18 years old and from Nigeria.
To reach Lampedusa he crossed three countries: Nigeria, Niger, and the most dangerous of all, Libya.
His journey took one year and five months. He left Nigeria because it was unsafe. His uncle was a clothing vendor, but when the market he worked at was bombed he was killed; Larry fled.
He has trouble articulating details. Part of this is because of cultural nuances in communication; many of the guys I meet have a different way of asking and answering questions than Americans and Europeans. So sometimes I ask questions twice or more to get precise details; but sometimes asking again and again is aggravating, as any one can understand. At the hotspot there are a number of people employed who are native to their African countries to facilitate communication, not as translators, but as “cultural mediators.”
The other reason it might be difficult to communicate is because Larry suffered a head injury. Of his one year and five month journey, he spent one year and two months in Libyan prison; he was beaten there and took a blow to his head.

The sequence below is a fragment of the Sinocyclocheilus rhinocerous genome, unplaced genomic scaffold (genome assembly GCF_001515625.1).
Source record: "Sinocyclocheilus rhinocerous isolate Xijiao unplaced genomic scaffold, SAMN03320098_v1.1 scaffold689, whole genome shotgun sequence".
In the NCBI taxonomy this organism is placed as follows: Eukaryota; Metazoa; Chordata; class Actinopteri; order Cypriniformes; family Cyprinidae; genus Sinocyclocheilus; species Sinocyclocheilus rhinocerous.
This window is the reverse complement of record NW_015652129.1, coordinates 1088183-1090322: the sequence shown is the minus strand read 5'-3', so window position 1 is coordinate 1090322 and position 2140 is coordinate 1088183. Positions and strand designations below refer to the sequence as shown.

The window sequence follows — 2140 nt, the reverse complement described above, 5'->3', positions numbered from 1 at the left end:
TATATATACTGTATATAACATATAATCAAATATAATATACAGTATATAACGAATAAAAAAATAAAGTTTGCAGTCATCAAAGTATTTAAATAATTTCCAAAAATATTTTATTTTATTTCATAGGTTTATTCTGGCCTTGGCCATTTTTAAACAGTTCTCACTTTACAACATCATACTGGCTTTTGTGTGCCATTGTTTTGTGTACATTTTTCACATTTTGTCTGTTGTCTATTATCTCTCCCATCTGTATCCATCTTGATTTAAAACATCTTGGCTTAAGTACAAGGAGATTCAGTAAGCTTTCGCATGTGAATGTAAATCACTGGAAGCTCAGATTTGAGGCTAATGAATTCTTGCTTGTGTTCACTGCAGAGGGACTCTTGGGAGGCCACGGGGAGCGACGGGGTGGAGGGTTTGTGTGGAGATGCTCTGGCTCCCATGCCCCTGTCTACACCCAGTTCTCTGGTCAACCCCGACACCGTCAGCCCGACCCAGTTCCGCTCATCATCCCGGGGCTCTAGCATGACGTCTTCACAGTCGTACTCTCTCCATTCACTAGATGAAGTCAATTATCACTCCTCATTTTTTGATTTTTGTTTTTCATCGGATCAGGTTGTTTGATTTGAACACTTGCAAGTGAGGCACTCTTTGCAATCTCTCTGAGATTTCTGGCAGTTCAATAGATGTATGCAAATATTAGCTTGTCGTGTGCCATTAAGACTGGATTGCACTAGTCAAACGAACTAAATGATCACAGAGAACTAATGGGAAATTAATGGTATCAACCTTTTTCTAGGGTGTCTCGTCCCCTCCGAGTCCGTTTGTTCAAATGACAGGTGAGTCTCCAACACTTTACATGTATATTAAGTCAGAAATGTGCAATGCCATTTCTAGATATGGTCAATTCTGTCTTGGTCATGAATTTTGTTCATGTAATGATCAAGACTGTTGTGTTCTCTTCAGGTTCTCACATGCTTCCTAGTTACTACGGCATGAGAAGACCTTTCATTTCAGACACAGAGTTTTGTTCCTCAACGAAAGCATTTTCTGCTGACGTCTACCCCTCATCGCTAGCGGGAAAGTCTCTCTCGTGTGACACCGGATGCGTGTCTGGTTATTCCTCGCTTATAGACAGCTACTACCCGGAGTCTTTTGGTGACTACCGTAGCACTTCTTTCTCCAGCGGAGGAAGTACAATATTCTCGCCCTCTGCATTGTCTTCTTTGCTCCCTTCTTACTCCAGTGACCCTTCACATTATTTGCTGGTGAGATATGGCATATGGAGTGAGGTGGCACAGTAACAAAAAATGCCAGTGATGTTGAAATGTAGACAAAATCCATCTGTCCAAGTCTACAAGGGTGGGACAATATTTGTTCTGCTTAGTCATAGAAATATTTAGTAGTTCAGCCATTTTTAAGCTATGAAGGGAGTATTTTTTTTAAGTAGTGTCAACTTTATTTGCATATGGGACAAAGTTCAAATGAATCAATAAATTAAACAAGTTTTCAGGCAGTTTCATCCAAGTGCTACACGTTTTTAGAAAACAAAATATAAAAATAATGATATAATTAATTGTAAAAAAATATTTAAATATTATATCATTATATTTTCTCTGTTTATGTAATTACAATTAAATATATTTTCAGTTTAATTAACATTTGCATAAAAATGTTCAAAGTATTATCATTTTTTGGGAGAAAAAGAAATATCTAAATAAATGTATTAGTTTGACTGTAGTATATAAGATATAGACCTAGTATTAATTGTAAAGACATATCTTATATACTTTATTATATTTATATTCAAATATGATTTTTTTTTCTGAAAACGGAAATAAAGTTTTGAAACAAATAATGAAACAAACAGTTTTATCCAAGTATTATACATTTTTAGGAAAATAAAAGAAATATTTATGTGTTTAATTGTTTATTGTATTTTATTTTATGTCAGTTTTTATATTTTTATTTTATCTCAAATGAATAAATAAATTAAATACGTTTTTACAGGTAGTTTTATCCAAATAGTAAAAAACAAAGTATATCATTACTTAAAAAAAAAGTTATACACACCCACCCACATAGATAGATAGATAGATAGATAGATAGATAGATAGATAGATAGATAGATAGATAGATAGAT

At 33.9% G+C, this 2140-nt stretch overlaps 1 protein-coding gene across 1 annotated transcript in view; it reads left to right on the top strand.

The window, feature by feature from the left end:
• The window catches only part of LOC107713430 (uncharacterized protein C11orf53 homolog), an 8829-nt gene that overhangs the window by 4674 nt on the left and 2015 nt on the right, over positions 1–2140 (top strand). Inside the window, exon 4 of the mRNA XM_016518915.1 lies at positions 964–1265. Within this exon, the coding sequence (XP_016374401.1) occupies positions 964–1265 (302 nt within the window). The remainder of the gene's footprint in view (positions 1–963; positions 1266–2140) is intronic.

He gets headaches. He says he doesn’t know what to do.
In prison he lost track of time and the days. There were more than 1,000 people in captivity. “All the life is useless there,” he said. He escaped prison, which was somewhere within the Tripoli city limits, and made it to the coast.
He crossed the Mediterranean Sea in a rubber dinghy. There were women and babies on board the raft, which was out at sea for 7-9 hours, he says. He was rescued by a German ship then transferred to the care of the Guardia Costiera who brought him to Lampedusa on October 29, 2016.
There is only one thing Larry wants to do when he gets to mainland Europe: go to school.
Larry is an amazing human being.